James Knox Polk, and a history of his administration: embracing the annexation of Texas, the difficulties with Mexico, the settlement of the Oregon question, and other important events

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J. E. Beardsley, 1850 - United States - 395 pages
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Page 175 - ... Powers: it being well understood, that this agreement is not to be construed to the prejudice of any claim, which either of the two high contracting parties may have 'to any part of the said country, nor shall it be taken to affect the claims of any other Power or State to any part of the said country ; the only object of the high contracting parties, in that respect, being to prevent disputes and differences amongst themselves.
Page 347 - It is contended on the one side that as the National Government is a government of limited powers it has no right to expend money except in the performance of acts authorized by the other specific grants according to a strict construction of their powers...
Page 147 - Equal and exact justice to all men, of whatever state or persuasion, religious or political; peace, commerce, and honest friendship with all nations, entangling alliances with none; the support of the State governments in all their rights, as the most competent administrations for our domestic concerns and the surest bulwarks against antirepublican tendencies; the preservation of the General Government in its whole constitutional vigor, as the sheet anchor of our peace at home and safety abroad...
Page 106 - ... the support of the State governments in all their rights, as the most competent administrations for our domestic concerns, and the surest bulwarks against anti-republican tendencies; the preservation of the general government in its whole constitutional vigor, as the sheet-anchor of our peace at home and safety abroad...
Page 381 - The war has not been waged with a view to conquest ; but having been commenced by Mexico, it has been carried into the enemy,s country, and will be vigorously prosecuted there, with a view to obtain an honorable peace, and thereby secure ample indemnity for the expenses of the war, as well as to our much-injured citizens, who hold large pecuniary demands against Mexico.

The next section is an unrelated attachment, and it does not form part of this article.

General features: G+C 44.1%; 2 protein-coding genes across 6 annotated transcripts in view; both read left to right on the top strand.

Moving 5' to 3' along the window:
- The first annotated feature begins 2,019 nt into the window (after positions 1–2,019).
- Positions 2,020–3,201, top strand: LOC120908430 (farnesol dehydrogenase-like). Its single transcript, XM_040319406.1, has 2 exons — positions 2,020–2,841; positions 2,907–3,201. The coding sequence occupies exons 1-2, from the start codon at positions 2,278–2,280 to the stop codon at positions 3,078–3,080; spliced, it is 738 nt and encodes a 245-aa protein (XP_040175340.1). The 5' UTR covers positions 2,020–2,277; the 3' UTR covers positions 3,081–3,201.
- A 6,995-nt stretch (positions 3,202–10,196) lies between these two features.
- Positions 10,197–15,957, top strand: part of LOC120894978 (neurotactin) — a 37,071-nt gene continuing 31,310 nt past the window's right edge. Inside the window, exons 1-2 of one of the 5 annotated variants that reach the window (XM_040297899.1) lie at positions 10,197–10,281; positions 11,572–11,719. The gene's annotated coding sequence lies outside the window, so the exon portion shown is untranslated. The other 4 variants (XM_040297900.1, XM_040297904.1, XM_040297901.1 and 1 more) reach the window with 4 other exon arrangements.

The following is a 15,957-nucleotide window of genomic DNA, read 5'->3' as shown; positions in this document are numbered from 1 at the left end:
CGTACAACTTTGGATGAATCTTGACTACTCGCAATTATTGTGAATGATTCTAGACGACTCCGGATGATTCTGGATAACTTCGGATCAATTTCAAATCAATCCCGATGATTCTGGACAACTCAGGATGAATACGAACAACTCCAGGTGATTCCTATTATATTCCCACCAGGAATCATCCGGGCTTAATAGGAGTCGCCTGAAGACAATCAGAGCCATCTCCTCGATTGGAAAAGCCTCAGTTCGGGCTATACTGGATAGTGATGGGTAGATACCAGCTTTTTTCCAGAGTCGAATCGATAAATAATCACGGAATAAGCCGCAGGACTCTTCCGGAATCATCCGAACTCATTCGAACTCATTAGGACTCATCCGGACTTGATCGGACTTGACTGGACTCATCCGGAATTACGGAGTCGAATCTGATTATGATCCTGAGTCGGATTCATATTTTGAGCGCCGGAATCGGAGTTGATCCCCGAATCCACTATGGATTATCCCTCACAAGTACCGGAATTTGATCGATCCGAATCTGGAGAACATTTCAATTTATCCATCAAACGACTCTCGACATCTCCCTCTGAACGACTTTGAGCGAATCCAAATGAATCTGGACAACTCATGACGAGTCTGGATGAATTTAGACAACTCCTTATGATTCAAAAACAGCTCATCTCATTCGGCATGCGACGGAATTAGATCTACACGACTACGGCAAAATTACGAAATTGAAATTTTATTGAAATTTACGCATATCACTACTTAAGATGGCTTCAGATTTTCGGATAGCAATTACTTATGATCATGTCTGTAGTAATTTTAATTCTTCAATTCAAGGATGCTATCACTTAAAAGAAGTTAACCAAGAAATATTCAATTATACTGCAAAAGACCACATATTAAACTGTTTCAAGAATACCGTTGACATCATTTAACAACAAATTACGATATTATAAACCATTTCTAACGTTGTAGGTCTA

Page 136 - That the Federal Government is one of limited powers, derived solely from the Constitution, and the grants of power shown therein, ought to be strictly construed by all the departments and agents of the government, and that it is inexpedient and dangerous to exercise doubtful constitutional powers.
Page 237 - Republic ; and shall also retain all the. vacant and unappropriated lands lying within its limits, to be applied to the payment of the debts and liabilities of said Republic of Texas ; and the residue of said lands, after discharging said debts and liabilities, to be disposed of as said State may direct ; but in no event are said debts and liabilities to become a charge upon the Government of the United States.
Page 27 - ... 4. Resolved, that as we now acknowledge the existence and control of no law or legal officer, civil or military, within this county, we do hereby ordain and adopt as a rule of life all, each and every of our former laws — wherein nevertheless the Crown of Great Britain never can be considered as holding rights, privileges, immunities, or authority therein.
Page 390 - An act to provide for the better organization of the treasury, and for the collection, safe-keeping, transfer, and disbursement of the public revenue...
Page 184 - Existing rights of every European nation should be respected, but it is due alike to our safety and our interests that the efficient protection of our laws should be extended over our whole territorial limits, and that it should be distinctly announced to the world as our settled policy that no future European colony or dominion shall with our consent be planted or established on any part of the North American continent.

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